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The Weather and Climate in Oman

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Oman is physically subdivided into several natural divisions. On one part there is a narrow but relatively long coastal plain, another consists of mountain ranges and a collection of hills, and lastly, the inland flat terrain. Two-thirds of Oman is considered desert land but this region is not filled entirely of sand but is mostly just barren land with an addition of gravel. Roughly a quarter of a century past, this barren land was found to have been not so “barren” after all with the discovery of oil reserves in the area. Since then, oil companies in Oman have been making the most of this region.

Hence, the climate is normally hot and most times one may feel parched. But on the other hand, the concentration of moisture along Oman’s coast is high.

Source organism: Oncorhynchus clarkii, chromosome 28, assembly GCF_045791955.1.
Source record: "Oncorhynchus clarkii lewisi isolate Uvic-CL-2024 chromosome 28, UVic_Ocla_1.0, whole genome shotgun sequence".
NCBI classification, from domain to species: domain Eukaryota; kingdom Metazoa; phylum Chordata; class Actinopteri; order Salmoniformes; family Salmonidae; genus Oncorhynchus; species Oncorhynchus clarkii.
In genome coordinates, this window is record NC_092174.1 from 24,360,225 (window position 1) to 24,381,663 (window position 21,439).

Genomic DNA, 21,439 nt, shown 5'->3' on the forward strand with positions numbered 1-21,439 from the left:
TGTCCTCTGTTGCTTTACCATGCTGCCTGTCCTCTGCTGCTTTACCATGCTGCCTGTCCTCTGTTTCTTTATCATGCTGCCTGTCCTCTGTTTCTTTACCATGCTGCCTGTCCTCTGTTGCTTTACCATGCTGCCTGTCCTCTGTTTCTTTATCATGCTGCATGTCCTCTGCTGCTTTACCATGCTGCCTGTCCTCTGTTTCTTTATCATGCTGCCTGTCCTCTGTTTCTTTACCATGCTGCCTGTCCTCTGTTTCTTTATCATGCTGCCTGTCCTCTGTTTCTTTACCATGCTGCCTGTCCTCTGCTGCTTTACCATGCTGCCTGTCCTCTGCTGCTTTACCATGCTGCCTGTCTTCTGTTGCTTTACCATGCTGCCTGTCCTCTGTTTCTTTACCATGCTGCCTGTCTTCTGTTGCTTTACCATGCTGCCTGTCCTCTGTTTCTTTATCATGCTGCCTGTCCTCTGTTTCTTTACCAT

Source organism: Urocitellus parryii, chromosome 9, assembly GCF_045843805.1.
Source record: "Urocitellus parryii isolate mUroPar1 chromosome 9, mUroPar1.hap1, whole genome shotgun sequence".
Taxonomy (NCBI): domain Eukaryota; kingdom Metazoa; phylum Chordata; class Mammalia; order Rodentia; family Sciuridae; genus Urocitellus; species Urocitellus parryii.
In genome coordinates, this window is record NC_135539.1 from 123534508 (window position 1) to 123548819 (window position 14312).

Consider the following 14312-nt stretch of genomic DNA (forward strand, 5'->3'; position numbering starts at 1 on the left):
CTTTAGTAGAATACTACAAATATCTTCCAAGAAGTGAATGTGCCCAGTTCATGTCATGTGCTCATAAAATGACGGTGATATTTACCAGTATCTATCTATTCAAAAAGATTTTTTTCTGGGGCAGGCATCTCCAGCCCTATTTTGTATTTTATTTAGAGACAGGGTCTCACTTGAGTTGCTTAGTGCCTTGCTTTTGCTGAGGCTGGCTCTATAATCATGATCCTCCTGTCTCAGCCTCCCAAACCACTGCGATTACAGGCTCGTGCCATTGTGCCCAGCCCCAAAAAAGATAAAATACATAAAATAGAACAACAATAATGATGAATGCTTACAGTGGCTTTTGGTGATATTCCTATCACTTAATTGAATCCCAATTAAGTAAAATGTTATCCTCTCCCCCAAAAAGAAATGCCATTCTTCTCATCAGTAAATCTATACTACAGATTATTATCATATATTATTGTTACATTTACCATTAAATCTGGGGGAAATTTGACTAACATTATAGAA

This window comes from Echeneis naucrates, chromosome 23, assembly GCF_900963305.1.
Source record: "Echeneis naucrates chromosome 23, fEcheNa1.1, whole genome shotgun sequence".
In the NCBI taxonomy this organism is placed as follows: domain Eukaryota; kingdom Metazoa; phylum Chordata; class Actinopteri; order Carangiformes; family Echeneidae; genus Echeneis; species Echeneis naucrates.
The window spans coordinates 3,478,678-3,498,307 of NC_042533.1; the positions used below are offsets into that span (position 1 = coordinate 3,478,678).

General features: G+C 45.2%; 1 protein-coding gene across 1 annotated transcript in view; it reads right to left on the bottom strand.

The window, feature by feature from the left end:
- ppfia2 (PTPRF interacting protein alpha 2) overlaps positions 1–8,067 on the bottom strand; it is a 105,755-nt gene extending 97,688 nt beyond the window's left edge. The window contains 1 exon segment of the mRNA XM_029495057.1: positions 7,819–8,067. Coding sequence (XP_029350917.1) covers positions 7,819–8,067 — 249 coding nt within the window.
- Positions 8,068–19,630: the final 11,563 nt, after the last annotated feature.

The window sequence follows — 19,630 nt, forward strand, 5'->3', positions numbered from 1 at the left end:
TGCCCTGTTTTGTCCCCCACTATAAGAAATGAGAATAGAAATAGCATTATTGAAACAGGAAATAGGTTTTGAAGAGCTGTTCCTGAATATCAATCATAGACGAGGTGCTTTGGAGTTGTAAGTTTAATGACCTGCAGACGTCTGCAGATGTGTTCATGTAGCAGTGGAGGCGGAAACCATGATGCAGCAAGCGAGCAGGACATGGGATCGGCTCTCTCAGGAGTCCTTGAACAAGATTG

The hottest period in the country falls somewhere along the months of May until August and sometimes, up to the early part of September. Rainfall in Oman is relatively minimal, with only an annual average of 4 inches (100 mm) however, precipitation in the mountains is a different case. All parts of Oman experience the arid summer (110 °F or 43 °C) except the Dhofar region, where the summer monsoon usually hits. This is also the reason why this region is considered relatively more temperate than the northern parts of the country. The rainfall starts to diminish from June to September. Late September until April is the best time to visit Oman, since the weather is more favorable. Winters in Oman are very mild, with the lowest temperatures recorded averaging approximately 63 °F (17 °C) only. For some visitors, especially those accustomed to low temperatures, winter in Oman is very tolerable.

Cotton clothing and those made of other light materials are recommended for use in the country. For winter evenings when it gets a bit cooler, a warm wrap will be sufficient.

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